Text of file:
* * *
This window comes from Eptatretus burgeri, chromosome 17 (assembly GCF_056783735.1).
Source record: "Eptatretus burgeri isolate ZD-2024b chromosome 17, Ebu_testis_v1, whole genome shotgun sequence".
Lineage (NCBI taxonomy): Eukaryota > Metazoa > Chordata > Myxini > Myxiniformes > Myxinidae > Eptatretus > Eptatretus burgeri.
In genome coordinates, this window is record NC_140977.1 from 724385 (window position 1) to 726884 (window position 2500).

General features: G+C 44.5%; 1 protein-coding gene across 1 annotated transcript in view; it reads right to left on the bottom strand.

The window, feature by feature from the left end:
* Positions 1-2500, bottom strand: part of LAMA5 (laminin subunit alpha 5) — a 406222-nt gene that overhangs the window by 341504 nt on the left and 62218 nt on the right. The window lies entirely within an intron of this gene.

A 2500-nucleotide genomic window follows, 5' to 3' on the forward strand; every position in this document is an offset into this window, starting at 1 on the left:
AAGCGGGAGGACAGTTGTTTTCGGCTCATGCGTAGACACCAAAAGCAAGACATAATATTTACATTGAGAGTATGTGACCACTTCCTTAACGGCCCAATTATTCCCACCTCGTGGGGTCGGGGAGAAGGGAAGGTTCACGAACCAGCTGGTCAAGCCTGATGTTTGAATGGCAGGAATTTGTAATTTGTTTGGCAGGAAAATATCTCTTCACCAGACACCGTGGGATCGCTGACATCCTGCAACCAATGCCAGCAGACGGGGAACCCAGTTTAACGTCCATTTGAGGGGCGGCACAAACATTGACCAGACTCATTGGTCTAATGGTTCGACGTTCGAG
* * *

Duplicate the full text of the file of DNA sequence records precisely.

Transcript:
This window comes from Eptatretus burgeri, chromosome 17 (assembly GCF_056783735.1).
Source record: "Eptatretus burgeri isolate ZD-2024b chromosome 17, Ebu_testis_v1, whole genome shotgun sequence".
Lineage (NCBI taxonomy): Eukaryota > Metazoa > Chordata > Myxini > Myxiniformes > Myxinidae > Eptatretus > Eptatretus burgeri.
In genome coordinates, this window is record NC_140977.1 from 724385 (window position 1) to 726884 (window position 2500).

General features: G+C 44.5%; 1 protein-coding gene across 1 annotated transcript in view; it reads right to left on the bottom strand.

The window, feature by feature from the left end:
* Positions 1-2500, bottom strand: part of LAMA5 (laminin subunit alpha 5) — a 406222-nt gene that overhangs the window by 341504 nt on the left and 62218 nt on the right. The window lies entirely within an intron of this gene.

A 2500-nucleotide genomic window follows, 5' to 3' on the forward strand; every position in this document is an offset into this window, starting at 1 on the left:
AAGCGGGAGGACAGTTGTTTTCGGCTCATGCGTAGACACCAAAAGCAAGACATAATATTTACATTGAGAGTATGTGACCACTTCCTTAACGGCCCAATTATTCCCACCTCGTGGGGTCGGGGAGAAGGGAAGGTTCACGAACCAGCTGGTCAAGCCTGATGTTTGAATGGCAGGAATTTGTAATTTGTTTGGCAGGAAAATATCTCTTCACCAGACACCGTGGGATCGCTGACATCCTGCAACCAATGCCAGCAGACGGGGAACCCAGTTTAACGTCCATTTGAGGGGCGGCACAAACATTGACCAGACTCATTGGTCTAATGGTTCGACGTTCGAG